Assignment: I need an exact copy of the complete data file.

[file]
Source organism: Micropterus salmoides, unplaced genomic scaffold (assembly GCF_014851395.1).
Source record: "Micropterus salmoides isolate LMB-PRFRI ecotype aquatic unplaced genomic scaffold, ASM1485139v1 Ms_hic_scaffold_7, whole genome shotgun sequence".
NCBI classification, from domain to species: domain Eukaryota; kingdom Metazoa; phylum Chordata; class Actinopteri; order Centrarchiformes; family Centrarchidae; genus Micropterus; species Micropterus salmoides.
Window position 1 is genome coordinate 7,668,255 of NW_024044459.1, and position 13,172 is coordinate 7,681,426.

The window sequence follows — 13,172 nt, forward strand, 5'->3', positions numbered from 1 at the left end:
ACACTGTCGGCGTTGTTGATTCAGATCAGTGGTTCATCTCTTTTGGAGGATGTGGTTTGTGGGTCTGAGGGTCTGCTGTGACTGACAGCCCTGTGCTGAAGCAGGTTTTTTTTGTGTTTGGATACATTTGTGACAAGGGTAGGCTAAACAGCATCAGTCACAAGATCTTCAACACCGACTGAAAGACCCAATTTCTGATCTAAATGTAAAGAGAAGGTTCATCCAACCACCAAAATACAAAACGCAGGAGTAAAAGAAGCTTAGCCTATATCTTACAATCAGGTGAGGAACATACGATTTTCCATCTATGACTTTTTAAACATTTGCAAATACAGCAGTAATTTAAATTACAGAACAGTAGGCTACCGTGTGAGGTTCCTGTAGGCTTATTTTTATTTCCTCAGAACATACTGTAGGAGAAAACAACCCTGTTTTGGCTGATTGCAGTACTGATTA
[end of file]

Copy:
Source organism: Micropterus salmoides, unplaced genomic scaffold (assembly GCF_014851395.1).
Source record: "Micropterus salmoides isolate LMB-PRFRI ecotype aquatic unplaced genomic scaffold, ASM1485139v1 Ms_hic_scaffold_7, whole genome shotgun sequence".
NCBI classification, from domain to species: domain Eukaryota; kingdom Metazoa; phylum Chordata; class Actinopteri; order Centrarchiformes; family Centrarchidae; genus Micropterus; species Micropterus salmoides.
Window position 1 is genome coordinate 7,668,255 of NW_024044459.1, and position 13,172 is coordinate 7,681,426.

The window sequence follows — 13,172 nt, forward strand, 5'->3', positions numbered from 1 at the left end:
ACACTGTCGGCGTTGTTGATTCAGATCAGTGGTTCATCTCTTTTGGAGGATGTGGTTTGTGGGTCTGAGGGTCTGCTGTGACTGACAGCCCTGTGCTGAAGCAGGTTTTTTTTGTGTTTGGATACATTTGTGACAAGGGTAGGCTAAACAGCATCAGTCACAAGATCTTCAACACCGACTGAAAGACCCAATTTCTGATCTAAATGTAAAGAGAAGGTTCATCCAACCACCAAAATACAAAACGCAGGAGTAAAAGAAGCTTAGCCTATATCTTACAATCAGGTGAGGAACATACGATTTTCCATCTATGACTTTTTAAACATTTGCAAATACAGCAGTAATTTAAATTACAGAACAGTAGGCTACCGTGTGAGGTTCCTGTAGGCTTATTTTTATTTCCTCAGAACATACTGTAGGAGAAAACAACCCTGTTTTGGCTGATTGCAGTACTGATTA